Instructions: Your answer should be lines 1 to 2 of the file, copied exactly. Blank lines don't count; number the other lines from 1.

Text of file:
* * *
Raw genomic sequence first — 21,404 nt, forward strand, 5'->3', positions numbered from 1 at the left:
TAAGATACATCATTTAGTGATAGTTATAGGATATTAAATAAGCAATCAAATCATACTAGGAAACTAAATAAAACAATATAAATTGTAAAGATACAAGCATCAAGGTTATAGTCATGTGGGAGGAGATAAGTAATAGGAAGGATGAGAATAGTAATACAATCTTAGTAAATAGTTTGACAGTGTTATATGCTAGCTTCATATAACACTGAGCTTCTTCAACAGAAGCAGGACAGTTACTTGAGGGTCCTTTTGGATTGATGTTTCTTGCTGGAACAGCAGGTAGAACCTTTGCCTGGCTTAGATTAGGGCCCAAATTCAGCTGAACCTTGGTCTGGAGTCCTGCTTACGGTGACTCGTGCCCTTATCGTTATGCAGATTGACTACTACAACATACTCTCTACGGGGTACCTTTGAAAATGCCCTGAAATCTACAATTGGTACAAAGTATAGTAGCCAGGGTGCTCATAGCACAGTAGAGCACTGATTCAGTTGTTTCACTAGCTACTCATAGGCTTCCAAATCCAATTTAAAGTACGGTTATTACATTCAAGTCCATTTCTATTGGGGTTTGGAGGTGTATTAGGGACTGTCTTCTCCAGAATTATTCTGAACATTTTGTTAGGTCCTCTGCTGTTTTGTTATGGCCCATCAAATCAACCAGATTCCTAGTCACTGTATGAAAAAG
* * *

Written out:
Raw genomic sequence first — 21,404 nt, forward strand, 5'->3', positions numbered from 1 at the left:
TAAGATACATCATTTAGTGATAGTTATAGGATATTAAATAAGCAATCAAATCATACTAGGAAACTAAATAAAACAATATAAATTGTAAAGATACAAGCATCAAGGTTATAGTCATGTGGGAGGAGATAAGTAATAGGAAGGATGAGAATAGTAATACAATCTTAGTAAATAGTTTGACAGTGTTATATGCTAGCTTCATATAACACTGAGCTTCTTCAACAGAAGCAGGACAGTTACTTGAGGGTCCTTTTGGATTGATGTTTCTTGCTGGAACAGCAGGTAGAACCTTTGCCTGGCTTAGATTAGGGCCCAAATTCAGCTGAACCTTGGTCTGGAGTCCTGCTTACGGTGACTCGTGCCCTTATCGTTATGCAGATTGACTACTACAACATACTCTCTACGGGGTACCTTTGAAAATGCCCTGAAATCTACAATTGGTACAAAGTATAGTAGCCAGGGTGCTCATAGCACAGTAGAGCACTGATTCAGTTGTTTCACTAGCTACTCATAGGCTTCCAAATCCAATTTAAAGTACGGTTATTACATTCAAGTCCATTTCTATTGGGGTTTGGAGGTGTATTAGGGACTGTCTTCTCCAGAATTATTCTGAACATTTTGTTAGGTCCTCTGCTGTTTTGTTATGGCCCATCAAATCAACCAGATTCCTAGTCACTGTATGAAAAAG